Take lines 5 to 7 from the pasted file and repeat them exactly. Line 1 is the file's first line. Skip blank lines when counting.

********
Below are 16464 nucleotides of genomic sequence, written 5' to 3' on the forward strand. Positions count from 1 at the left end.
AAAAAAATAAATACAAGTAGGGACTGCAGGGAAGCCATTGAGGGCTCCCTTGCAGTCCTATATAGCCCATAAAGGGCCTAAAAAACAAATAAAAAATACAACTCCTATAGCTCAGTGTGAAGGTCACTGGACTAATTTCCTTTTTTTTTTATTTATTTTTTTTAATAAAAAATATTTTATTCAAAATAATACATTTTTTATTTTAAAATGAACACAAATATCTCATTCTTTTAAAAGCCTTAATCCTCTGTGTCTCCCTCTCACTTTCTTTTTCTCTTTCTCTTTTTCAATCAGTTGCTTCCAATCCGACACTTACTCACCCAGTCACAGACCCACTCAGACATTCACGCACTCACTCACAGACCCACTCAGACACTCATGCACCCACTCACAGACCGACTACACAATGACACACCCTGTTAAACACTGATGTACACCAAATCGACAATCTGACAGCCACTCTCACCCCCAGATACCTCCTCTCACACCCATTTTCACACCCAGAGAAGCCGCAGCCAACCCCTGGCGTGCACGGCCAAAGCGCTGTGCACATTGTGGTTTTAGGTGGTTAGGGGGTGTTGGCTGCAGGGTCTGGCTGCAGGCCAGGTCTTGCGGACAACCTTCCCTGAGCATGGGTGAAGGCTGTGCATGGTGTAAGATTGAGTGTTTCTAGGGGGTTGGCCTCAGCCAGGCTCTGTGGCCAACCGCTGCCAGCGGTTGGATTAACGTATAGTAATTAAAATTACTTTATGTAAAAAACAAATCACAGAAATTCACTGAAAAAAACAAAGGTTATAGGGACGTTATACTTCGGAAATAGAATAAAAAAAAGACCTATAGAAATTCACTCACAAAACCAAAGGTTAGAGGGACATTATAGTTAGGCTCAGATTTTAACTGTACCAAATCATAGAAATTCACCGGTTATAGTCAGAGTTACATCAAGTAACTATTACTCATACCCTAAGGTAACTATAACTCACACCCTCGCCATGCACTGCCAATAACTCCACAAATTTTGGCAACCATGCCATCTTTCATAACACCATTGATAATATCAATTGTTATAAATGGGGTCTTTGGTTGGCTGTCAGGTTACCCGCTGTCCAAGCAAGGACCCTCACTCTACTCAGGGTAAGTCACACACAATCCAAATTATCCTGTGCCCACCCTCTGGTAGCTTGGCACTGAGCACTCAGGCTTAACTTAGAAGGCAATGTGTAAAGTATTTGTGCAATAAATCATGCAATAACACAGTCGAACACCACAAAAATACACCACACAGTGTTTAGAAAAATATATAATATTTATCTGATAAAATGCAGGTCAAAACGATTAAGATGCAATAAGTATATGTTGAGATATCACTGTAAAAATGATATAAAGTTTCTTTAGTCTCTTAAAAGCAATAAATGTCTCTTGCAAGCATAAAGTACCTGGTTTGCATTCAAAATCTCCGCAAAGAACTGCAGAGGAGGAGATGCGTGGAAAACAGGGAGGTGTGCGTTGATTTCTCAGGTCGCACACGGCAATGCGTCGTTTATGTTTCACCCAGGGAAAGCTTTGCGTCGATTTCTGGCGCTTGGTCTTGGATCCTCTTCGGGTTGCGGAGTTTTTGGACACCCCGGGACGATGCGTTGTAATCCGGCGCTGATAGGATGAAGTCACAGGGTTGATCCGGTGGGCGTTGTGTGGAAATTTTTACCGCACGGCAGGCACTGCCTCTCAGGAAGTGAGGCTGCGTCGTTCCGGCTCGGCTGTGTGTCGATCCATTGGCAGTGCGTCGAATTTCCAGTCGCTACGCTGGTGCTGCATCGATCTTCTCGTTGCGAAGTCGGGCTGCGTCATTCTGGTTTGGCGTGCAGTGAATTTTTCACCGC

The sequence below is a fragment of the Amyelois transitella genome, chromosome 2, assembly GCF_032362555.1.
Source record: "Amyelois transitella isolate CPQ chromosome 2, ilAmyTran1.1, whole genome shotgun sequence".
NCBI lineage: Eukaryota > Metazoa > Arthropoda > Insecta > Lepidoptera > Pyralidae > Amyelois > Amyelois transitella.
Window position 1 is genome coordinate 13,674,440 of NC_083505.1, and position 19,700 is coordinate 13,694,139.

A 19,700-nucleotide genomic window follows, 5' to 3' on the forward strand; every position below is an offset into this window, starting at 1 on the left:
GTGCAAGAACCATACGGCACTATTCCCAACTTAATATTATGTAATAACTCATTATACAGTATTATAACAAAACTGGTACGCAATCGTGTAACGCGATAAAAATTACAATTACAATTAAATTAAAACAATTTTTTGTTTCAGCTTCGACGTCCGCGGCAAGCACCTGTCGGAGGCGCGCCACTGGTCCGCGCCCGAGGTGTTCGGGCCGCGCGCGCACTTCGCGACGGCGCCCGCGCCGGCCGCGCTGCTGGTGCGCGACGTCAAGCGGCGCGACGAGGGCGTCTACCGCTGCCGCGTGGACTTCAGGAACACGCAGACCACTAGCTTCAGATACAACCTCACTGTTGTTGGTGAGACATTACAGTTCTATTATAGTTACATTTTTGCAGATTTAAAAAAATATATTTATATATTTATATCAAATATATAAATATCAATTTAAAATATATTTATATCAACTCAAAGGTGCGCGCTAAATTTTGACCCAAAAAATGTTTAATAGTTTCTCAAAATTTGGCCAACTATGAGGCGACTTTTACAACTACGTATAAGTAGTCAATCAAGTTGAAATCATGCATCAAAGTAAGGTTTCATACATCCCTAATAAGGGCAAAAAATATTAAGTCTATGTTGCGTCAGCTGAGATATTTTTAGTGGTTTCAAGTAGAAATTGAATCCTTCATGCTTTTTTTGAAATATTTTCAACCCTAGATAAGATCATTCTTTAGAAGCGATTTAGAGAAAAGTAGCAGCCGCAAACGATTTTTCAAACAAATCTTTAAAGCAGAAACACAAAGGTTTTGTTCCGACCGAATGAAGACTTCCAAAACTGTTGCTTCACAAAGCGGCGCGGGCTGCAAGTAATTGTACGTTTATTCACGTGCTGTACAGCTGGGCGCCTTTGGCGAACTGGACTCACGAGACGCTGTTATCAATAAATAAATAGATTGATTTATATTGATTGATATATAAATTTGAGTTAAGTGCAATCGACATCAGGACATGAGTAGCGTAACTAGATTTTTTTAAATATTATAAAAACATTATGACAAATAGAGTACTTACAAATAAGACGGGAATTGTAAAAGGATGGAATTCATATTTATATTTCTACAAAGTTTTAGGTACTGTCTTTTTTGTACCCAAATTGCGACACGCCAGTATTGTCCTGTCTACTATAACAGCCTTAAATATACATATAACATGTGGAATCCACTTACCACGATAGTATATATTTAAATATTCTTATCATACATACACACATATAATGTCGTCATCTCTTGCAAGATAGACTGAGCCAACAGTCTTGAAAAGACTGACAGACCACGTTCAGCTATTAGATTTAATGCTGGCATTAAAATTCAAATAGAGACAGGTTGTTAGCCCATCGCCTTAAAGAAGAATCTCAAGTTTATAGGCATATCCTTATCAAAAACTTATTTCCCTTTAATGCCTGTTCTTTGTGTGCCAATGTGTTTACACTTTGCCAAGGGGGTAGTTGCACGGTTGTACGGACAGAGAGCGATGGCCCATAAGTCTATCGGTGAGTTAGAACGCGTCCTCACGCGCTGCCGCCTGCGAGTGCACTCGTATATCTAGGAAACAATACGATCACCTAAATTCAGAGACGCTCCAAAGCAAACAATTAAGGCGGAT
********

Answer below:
NCBI lineage: Eukaryota > Metazoa > Arthropoda > Insecta > Lepidoptera > Pyralidae > Amyelois > Amyelois transitella.
Window position 1 is genome coordinate 13,674,440 of NC_083505.1, and position 19,700 is coordinate 13,694,139.

A 19,700-nucleotide genomic window follows, 5' to 3' on the forward strand; every position below is an offset into this window, starting at 1 on the left: